In December, we asked six sign designers to comment about their decision processes when selecting fonts for signs (see ST, Dec. 2016, p. 60). In that feature, designers responded to a comment from Mike Stevens’ 1984 book, “Mastering Layout,” that discussed the varied use of fonts within a sign. We received excellent comments and recommend you revisit that issue if you missed the story.
However, you may remember that I have a graphic/industrial design background that led me into sign design some years back. At that time, several of my designs were chosen to appear in Signs of the Times magazine and in books. I am presenting two here because they directly relate to one aspect of font selection that our interviewed designers did not address: the customer who chooses a font or presents a logo the designer doesn’t like.
This was the case with the Stone Ridge Village sign shown here. Every aspect was drawn and the final design was almost approved when the sign buyer walked through the shop door with a new font in mind. Fortunately, it was a serif font and similar to the original font, a broadened Times New Roman. I say broadened because electric signmakers often modify channel-letter strokes and serifs to fit the designated lighting system, whether LED or neon. For example, the slab-type serifs shown here were not broad on the original font, but we modified them to allow the back-lighting to illuminate the smaller sections equally. I completed both designs shown here while working as a designer for John Shaw, then-owner of Shaw Sign Co. (Ft. Collins, CO) and now owner of DaVinci Signs (Windsor, CO). The sign buyer said he needed a monument sign near a pond he was excavating at his upscale development entrance. I asked if we could put the sign in the pond instead of alongside it and he liked the idea.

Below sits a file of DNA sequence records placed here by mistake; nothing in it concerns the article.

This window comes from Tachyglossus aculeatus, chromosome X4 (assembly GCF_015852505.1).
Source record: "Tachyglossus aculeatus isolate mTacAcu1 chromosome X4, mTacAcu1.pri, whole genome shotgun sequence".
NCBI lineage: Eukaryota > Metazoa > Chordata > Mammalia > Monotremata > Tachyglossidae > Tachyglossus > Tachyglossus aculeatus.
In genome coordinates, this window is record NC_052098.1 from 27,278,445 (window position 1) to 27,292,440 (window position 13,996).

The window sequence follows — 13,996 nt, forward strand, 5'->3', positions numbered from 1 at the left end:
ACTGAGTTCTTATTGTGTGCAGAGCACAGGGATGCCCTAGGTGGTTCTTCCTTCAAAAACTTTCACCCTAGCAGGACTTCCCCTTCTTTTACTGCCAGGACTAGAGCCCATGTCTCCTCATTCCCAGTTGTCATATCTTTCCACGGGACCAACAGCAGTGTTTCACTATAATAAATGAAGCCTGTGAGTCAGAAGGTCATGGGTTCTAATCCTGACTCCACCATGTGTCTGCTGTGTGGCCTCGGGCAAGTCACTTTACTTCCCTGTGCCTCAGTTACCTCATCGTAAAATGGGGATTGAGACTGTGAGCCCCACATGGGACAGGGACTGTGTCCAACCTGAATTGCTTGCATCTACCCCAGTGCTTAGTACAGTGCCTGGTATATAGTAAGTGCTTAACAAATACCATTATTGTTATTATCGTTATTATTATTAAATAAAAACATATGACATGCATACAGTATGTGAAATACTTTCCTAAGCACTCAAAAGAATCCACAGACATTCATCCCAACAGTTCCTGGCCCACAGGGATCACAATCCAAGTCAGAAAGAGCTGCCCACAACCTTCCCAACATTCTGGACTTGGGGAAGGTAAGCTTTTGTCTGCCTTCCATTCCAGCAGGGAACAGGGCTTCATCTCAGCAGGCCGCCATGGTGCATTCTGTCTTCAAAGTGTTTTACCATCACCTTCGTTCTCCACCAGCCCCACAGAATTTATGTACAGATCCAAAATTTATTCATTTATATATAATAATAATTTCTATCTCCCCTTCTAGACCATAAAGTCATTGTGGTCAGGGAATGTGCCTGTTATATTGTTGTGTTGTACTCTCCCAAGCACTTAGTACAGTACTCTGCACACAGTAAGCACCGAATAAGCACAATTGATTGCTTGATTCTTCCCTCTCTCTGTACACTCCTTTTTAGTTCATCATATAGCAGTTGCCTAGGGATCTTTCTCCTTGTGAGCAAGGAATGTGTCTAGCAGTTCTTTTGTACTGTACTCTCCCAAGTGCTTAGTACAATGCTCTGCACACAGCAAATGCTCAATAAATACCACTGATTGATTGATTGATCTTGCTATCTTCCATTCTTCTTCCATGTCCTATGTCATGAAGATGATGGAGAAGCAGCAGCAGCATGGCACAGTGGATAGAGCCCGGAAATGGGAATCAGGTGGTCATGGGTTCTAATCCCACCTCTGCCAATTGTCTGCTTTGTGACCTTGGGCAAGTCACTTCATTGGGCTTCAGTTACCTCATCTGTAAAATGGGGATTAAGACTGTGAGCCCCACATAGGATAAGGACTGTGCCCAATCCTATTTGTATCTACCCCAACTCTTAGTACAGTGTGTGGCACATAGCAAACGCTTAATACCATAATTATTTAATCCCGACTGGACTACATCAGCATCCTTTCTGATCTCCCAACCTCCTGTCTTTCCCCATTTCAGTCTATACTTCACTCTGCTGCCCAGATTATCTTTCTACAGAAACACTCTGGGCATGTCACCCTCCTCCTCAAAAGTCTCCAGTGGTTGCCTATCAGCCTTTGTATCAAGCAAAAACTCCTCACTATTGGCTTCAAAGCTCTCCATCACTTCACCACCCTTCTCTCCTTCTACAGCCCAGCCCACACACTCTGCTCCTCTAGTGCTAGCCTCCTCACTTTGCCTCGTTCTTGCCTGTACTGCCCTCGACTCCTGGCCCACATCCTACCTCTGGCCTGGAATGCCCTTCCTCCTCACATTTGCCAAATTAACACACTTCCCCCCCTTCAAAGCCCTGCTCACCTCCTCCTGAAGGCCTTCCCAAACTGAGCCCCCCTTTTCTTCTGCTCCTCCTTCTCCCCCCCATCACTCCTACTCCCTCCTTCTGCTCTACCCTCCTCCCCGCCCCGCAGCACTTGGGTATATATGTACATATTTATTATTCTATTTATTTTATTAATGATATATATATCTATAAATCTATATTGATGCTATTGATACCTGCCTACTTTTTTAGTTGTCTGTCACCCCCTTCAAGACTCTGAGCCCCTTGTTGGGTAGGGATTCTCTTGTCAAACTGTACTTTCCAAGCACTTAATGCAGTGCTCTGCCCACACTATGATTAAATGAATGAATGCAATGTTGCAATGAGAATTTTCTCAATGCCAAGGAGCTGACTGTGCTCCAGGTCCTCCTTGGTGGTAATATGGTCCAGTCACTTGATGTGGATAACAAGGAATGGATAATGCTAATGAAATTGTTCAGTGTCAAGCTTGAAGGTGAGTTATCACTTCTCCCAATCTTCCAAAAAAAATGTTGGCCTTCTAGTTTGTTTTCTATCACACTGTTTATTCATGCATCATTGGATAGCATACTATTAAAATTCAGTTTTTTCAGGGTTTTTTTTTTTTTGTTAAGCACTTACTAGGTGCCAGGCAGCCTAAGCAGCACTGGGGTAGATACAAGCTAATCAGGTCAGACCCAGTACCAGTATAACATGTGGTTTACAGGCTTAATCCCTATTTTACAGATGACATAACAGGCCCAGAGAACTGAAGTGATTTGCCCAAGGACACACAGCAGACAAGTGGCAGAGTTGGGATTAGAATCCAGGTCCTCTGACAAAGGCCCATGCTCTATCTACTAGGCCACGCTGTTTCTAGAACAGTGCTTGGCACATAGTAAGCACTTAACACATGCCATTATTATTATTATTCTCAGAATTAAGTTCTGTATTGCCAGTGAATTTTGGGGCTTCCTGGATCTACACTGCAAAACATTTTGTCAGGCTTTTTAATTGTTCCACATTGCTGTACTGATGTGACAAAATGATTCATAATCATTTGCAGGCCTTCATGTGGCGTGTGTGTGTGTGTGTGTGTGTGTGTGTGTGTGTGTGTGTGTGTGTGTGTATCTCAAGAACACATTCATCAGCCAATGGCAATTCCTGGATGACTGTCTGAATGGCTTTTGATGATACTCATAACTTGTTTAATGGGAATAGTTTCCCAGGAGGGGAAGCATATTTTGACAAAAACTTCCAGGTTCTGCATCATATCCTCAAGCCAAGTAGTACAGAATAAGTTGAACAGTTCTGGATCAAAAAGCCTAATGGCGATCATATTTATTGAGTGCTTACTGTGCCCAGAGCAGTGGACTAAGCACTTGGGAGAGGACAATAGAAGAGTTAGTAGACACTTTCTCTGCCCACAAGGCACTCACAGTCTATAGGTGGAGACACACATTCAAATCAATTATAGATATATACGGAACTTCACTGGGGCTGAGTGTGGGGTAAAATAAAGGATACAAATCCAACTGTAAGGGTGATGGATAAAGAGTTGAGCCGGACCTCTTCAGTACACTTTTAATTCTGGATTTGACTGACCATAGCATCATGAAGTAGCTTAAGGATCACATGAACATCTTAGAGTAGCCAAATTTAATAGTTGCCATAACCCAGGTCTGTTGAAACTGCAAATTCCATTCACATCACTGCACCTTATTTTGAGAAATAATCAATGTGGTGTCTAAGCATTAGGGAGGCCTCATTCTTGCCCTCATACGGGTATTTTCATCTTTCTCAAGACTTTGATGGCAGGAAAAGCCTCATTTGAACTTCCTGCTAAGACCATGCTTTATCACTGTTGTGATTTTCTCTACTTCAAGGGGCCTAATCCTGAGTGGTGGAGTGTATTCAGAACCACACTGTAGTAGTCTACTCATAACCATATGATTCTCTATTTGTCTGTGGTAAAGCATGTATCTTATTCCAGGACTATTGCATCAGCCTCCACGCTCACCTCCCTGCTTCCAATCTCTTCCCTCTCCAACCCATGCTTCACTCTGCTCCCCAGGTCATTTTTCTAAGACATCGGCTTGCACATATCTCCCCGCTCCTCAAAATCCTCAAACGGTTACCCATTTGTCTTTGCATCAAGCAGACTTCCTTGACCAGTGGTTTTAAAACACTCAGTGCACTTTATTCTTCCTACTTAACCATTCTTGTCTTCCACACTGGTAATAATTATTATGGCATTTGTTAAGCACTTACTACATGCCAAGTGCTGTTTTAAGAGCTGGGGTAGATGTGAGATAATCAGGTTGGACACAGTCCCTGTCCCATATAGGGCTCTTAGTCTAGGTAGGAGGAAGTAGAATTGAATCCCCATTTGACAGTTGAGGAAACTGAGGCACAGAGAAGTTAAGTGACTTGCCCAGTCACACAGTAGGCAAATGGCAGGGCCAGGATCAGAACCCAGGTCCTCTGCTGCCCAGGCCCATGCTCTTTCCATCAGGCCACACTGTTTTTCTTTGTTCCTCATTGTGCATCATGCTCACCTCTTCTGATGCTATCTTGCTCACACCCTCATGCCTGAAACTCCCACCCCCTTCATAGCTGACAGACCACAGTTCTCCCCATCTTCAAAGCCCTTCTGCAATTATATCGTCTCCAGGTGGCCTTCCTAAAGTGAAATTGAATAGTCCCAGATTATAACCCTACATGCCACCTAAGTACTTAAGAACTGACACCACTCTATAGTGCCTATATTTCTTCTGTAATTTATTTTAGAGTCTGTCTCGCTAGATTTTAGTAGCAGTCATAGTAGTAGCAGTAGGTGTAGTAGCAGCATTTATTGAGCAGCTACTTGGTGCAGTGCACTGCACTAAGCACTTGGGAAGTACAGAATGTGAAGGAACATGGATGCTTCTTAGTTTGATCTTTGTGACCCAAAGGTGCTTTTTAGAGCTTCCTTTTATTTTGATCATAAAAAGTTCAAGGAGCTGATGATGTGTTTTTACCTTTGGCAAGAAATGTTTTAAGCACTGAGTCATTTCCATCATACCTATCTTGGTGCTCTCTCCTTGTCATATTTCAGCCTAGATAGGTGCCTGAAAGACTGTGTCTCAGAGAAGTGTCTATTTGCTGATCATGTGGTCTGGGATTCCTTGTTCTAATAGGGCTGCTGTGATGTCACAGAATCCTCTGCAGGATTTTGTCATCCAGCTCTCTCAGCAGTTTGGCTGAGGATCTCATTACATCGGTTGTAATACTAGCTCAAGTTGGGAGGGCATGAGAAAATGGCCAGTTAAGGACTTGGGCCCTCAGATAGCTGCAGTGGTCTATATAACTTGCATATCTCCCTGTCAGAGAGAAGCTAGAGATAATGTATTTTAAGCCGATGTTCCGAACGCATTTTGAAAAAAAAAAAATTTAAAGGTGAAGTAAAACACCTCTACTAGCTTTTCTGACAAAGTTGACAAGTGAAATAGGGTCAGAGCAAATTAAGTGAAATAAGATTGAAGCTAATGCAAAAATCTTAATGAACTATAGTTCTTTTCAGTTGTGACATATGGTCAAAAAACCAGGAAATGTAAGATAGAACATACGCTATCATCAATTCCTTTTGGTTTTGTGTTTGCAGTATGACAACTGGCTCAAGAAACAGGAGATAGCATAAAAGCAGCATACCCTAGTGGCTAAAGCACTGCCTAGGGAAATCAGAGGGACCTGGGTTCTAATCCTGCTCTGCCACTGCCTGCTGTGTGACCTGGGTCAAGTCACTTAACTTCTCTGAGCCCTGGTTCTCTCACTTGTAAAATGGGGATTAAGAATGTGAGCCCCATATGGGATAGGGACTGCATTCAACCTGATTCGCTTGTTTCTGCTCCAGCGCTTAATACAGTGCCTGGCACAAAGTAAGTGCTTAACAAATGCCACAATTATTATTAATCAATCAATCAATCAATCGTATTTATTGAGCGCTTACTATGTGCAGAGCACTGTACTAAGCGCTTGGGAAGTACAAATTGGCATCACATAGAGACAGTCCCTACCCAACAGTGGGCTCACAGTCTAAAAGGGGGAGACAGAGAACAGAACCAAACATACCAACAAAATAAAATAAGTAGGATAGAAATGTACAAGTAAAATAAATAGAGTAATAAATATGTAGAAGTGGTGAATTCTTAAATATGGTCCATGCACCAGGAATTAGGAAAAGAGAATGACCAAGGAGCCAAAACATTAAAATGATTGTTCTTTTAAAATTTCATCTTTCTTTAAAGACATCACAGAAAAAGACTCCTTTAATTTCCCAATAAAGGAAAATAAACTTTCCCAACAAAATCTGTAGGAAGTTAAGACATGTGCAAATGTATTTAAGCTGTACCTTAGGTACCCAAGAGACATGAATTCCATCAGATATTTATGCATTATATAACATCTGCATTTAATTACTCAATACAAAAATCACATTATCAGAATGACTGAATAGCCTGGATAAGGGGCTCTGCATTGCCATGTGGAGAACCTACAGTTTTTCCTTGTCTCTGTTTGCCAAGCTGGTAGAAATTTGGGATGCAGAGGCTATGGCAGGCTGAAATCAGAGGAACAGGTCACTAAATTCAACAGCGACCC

Fortunately, John is good at engineering atypical sign work.
The engineering plans and project planning processes involved feedback from the excavation, electrical, concrete and bricklaying subcontractors. The electrical input was channeled underground and then up through the concrete foundation and pillars, to feed the lighting luminaires and water pump. (Bizarrely, the plans called for adding water instead of the usual dilemma of removing it.) Two thick concrete standards ascended from a standard block footing, all unseen below the water surface. We also had to scheme the hidden PVC-pipe channels that carried and filtered pond water to the three Berthoud Pink flagstone sconces.
The above water sign components – i.e., the brickwork and sign cabinet – measured 11 x 13 ft. The sign cabinet was composed of custom fabricated aluminum with an inset face. The polished brass “Stone Ridge” channel letters were 5 in. deep and halo lit with green mercury/argon tubing. The letters also featured Lexan backs to prevent bird nesting.
One main concern was maintenance access once the sign was in place, because none of the outside crew had scuba training.
Ram Intl. Ltd. wanted a theater-type marquee sign for its new CB Potts nightclub in Cheyenne, WY, but we soon realized we had to design, build and install a freestanding marquee sign (10 ft. off the ground) because the nightclub’s wood-framed building wouldn’t bear the weight. The remedy was a three-cornered sign that supported itself, as evidenced by the two 6-in. steel posts at the sign back and the six 3-in. support posts stylishly ganged at the front.
I immediately disliked the letter arrangement in the logo, but also realized that CB Potts, a national franchise, wouldn’t change its logo for me.
Our design featured exposed classic neon (notice the cool purple tubing along the top) and polished gold aluminum letters with clear faces to protect the exposed neon. The soffit was polished black aluminum sheeting.
Any electric signbuilder will see the marquee components: two changeable-letter cabinet signs, two CB Potts channel letter logos with exposed red neon and face mounted on an aluminum cabinet, and a rounded sheet-metal sign can with a curved neon accent. The sign base comprised upper and lower inset reveals and the soffit, each illuminated by numerous incandescent lamps. The soffit lamps and reveal neon service access were topside, through a trap door. Our install crew assembled the sign on site.
If you don’t like the client’s font choice, you might sometimes negotiate a change. But if that’s not possible, these projects prove you can still design an effective sign.
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